Edouard Manet once said, “Faire vrai; laisser dire”, which translates into, “Do what’s true; let them talk.” This is my personal mantra when it comes to my titillating artwork. The purpose of these art pieces is to show the depths of my persona…and my boudoir. How I make it my own is that I embed my experiences and thoughts into it. My sexual empowerment is the ontological nature of my artwork.
One can say that art is similar to our sexual responses. It is an intimate and passionate moment between the artist and the object. Though both are physical acts, they are also experienced visually and mentally. All sexual behavior can be reduced to being a “mental thing,” since arousal must first begin in the mind. Whether conscious of it or not, sex is happening in the mind and brain, not just the body—just like art. Over the years, I have realized that these sexual responses and creating a piece of art both require feeling, trust, letting go, and being vulnerable. You give a piece of yourself to another person and/or thing. Just like creating a new piece of art, sometimes you go at it alone, and sometimes you will join with others, whatever tickles your fancy. The poet Rainer Rilke ventures into something similar: “Artistic experience lies so incredibly close to that of sex, to its pain and its ecstasy, that the two manifestations are indeed but different forms of one and the same yearning and delight.”
When I am creating something and things are really going well, I find myself slipping into a wonderful, surging sea of release. The pure stream of expression coming out of me is so unscripted, free, and authentic that I could stay right there for hours, doing only that. I feel brilliant and strong and wonderfully alive, as if I’m just exactly what I should be. And, of course, the same is true about coitus. One might say that I am looking to achieve jouissance.
In this society, sex is seen either as a taboo or a marketing ploy, and I want to showcase that it can actually be a relatable and beautiful thing through my artwork. Even though all of our intimate experiences are unique, we empathize with them one way or another.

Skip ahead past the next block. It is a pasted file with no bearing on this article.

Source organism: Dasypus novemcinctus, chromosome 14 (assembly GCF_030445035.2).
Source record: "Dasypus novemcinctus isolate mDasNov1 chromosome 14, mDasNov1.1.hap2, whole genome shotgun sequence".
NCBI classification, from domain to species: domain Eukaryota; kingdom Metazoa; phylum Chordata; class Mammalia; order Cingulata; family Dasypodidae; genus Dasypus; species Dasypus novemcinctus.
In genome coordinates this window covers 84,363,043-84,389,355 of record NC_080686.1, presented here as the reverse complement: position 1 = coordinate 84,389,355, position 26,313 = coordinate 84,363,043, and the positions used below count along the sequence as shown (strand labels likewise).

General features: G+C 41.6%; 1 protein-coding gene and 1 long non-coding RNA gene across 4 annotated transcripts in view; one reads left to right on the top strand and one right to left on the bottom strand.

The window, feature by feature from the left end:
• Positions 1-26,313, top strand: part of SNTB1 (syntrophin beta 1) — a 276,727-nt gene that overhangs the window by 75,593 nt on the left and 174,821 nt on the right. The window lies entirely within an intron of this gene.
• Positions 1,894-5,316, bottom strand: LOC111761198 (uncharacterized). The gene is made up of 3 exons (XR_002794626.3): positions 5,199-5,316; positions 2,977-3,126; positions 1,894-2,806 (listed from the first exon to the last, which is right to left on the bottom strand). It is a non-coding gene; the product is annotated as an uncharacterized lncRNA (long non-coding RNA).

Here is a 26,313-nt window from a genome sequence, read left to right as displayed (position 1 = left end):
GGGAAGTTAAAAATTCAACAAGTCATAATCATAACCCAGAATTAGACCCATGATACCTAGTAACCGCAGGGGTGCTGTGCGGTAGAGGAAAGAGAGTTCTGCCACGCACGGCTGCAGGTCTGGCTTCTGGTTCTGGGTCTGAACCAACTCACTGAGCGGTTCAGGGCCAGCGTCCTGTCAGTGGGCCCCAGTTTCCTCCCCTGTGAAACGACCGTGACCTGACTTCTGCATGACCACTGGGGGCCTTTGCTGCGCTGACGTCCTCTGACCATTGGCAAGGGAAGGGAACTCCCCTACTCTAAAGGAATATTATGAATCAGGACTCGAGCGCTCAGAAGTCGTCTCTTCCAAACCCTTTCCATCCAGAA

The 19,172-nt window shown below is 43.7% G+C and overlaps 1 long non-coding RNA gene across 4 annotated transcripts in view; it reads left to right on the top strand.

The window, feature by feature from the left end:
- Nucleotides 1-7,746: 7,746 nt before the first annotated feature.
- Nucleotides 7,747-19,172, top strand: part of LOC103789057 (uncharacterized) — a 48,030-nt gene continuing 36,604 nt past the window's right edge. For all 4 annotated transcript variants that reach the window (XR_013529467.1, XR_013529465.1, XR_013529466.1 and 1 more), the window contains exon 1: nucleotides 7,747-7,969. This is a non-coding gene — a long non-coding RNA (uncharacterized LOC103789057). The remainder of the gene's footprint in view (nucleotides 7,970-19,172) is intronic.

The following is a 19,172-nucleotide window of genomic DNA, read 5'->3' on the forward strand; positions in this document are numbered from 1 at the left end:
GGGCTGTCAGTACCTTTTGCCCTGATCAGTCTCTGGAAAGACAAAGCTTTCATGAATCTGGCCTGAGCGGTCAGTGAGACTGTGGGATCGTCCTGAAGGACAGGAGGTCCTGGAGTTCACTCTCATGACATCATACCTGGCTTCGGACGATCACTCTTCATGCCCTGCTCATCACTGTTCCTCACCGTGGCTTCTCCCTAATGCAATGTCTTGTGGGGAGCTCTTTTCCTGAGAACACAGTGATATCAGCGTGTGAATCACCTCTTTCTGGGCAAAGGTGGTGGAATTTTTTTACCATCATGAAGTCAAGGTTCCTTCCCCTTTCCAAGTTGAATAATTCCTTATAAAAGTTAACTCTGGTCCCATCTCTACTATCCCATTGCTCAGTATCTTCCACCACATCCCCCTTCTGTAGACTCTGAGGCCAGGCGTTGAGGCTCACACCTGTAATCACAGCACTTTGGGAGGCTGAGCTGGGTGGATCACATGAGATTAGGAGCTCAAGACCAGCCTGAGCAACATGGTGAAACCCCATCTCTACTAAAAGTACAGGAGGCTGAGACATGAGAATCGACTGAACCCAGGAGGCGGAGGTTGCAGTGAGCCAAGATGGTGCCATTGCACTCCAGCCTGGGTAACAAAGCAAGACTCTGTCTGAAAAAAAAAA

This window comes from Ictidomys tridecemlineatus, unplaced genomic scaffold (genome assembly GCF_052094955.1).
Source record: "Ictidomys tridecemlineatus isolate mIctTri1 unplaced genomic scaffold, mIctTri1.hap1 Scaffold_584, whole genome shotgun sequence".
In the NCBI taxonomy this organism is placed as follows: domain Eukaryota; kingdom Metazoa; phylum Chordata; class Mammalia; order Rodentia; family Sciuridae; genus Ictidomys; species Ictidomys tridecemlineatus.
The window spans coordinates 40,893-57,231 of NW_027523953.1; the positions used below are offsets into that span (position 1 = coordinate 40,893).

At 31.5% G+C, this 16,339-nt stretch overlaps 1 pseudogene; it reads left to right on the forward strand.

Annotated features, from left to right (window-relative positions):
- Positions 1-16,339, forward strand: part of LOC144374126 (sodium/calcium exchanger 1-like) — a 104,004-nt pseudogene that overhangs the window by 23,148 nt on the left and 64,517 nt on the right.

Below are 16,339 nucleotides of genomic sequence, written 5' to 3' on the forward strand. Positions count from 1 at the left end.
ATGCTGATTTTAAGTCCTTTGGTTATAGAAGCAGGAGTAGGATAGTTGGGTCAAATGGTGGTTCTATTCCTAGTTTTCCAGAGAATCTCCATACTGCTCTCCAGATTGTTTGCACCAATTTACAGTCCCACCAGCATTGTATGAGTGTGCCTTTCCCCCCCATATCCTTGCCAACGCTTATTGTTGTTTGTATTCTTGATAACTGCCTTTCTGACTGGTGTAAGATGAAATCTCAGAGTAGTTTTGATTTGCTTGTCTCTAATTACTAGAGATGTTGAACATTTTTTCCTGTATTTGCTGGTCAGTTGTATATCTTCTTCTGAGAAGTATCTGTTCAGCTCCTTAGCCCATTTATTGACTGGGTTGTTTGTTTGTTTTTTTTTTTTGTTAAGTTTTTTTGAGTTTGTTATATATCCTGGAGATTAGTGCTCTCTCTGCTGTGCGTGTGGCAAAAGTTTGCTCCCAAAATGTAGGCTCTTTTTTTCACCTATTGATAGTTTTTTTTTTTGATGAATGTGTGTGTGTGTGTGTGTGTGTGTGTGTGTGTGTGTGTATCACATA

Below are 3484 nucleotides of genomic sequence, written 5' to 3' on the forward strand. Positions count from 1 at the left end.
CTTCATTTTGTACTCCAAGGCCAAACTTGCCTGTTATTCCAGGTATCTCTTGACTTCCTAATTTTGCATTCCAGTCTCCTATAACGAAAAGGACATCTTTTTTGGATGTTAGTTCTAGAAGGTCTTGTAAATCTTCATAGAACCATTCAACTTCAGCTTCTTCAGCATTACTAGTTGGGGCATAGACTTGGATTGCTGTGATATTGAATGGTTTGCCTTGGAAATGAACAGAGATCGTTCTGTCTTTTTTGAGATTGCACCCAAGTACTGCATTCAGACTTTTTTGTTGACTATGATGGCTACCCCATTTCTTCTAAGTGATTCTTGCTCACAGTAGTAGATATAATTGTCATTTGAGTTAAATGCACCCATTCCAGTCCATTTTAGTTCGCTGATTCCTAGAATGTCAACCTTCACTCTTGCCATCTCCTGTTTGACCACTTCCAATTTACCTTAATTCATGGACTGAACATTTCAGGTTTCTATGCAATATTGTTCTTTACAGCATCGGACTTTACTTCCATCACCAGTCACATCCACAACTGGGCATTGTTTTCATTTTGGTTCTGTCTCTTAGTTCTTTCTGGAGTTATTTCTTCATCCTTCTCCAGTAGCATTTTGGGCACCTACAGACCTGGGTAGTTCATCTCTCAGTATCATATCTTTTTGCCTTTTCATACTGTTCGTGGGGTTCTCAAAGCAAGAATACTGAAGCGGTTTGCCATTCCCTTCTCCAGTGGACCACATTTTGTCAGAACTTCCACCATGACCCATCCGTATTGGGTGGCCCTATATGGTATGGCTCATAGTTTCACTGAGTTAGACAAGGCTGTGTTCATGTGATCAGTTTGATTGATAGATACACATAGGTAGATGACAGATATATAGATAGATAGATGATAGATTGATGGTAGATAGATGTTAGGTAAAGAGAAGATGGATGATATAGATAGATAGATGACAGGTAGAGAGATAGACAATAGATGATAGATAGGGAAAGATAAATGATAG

Because of this, I’ve been particularly influenced by Craig Owens's postmodern theory of the deconstruction of an idea or thought of society to better critically analyze modern assumptions. From there, I create work that is a visual interpretation of this critical deconstruction and begin rebuilding, to create something that is not in stasis but rather changing, evolving, and progressing for better or worse. With Owens’ theories of allegory and postmodernism in combination with a personal narrative, I attempt to visualize contemporary society as a whole and its effects on the individual. I would like to see how the individual, in turn, affects the structure of the whole, and how personal narratives add up to change and shape the overall structure. This also provides an opportunity for individual connection or interpretation of the piece.
This society that I am attracted to is Western media’s profound effect on people, particularly women, and the way that they perceive themselves, their bodies, and sex. I want to communicate with my viewers that they should not be shy about sex, art, and, most importantly, themselves. My art pieces are erotic but leave room for wonder. They can be seen as being mentally interactive in the sense that the viewer will be the one creating the salacious thoughts and fantasies, just like foreplay.